What is the Nature of Dark Energy and Dark Matter?

Tommaso Treu, UC Santa Barbara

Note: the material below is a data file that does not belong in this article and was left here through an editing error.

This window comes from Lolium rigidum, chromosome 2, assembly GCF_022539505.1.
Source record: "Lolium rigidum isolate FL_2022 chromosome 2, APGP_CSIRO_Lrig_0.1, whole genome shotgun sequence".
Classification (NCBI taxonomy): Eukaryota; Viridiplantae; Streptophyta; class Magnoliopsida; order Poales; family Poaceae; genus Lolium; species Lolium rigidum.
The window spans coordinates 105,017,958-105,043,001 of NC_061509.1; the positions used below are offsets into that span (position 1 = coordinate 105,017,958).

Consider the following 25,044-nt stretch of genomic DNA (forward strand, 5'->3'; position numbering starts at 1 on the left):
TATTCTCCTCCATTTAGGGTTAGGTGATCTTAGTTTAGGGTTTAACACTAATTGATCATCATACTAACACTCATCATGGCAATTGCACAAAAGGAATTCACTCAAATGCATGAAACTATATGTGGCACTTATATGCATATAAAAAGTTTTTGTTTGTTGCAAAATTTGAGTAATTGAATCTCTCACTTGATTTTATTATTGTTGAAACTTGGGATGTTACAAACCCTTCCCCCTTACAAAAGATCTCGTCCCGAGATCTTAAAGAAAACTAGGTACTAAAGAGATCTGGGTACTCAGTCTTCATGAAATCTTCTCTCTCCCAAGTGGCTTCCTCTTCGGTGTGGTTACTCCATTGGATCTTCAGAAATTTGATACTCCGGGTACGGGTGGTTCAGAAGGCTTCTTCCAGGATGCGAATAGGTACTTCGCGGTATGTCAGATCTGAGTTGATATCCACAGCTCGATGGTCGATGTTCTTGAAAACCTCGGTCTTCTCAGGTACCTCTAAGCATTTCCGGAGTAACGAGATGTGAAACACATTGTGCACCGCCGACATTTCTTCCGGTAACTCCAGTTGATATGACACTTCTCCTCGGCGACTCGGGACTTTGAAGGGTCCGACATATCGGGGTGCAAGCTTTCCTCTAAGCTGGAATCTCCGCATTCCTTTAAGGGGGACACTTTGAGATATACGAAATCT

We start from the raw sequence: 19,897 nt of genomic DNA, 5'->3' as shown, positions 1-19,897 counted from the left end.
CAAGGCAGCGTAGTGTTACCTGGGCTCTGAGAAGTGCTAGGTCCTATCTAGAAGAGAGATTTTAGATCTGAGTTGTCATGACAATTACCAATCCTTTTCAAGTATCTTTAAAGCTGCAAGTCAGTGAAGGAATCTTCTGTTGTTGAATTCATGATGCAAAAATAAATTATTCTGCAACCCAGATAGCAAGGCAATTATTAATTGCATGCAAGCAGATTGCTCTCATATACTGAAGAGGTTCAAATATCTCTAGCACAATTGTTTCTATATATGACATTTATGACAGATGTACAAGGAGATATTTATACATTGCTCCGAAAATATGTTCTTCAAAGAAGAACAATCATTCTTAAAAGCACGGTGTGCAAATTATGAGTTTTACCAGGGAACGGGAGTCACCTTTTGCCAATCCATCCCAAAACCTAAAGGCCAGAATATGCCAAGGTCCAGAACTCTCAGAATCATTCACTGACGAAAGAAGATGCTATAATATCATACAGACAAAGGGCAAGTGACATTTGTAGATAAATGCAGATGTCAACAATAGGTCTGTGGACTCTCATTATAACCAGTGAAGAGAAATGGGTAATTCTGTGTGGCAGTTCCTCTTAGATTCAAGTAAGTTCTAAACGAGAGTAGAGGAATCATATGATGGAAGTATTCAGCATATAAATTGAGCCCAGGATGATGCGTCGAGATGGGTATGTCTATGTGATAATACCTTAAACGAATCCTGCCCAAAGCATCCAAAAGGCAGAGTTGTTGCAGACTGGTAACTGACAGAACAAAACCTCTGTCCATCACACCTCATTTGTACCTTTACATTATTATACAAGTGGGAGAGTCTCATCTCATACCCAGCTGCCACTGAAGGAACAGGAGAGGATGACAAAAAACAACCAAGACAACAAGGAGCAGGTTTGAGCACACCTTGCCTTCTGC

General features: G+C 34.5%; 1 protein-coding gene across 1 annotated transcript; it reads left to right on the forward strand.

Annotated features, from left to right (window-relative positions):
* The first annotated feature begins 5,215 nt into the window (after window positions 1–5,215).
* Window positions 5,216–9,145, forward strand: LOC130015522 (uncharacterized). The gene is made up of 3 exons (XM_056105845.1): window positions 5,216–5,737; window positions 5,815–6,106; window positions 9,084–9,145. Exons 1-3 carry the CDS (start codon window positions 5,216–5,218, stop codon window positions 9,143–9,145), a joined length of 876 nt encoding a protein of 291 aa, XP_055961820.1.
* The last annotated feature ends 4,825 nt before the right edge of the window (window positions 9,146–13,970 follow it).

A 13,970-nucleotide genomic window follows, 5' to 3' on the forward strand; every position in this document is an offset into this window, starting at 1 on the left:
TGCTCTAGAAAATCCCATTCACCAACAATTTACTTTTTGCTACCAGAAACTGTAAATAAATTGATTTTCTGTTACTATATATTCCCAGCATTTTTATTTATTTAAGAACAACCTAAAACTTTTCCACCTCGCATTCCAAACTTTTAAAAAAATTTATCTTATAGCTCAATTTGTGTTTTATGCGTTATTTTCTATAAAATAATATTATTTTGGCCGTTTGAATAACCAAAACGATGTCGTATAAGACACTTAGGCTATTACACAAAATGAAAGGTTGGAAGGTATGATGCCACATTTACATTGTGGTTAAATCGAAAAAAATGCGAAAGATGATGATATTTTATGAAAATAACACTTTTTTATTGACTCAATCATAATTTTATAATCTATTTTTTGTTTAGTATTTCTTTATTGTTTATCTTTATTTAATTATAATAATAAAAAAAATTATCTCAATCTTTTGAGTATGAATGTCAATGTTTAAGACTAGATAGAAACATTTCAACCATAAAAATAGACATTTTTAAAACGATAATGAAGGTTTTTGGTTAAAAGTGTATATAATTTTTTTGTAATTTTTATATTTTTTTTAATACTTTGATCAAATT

I will describe two astronomical experiments based on strong gravitational lensing that can address this question in a novel way. In the first experiment, I use as cosmic "standard rods" strong gravitational lenses where the background source is variable in time and the foreground deflector is a massive galaxy. I will illustrate recent advances in modelling techniques and data quality that enable a 7% measurement of constraints on distance from a single gravitational lens. I will show that results from just two systems yield constraints on the equation of state of dark energy and flatness comparable to those obtained with the best probes. The second experiment uses the flux ratios between multiple images of gravitationally lensed quasars to detect the presence of dark subhalos independent of their stellar content. This tests a fundamental prediction of the cold dark matter model, i.e. that galaxies should be surrounded by large numbers of dark satellite subhalos. Proof that such satellites do not exist would force a revision of the model in favor of more exotic alternatives like warm dark matter. I will show first results from this experiment based on Keck- Adaptive Optics observations. I will then conclude by discussing the bright prospects of studies of the dark sector using gravitational lensing.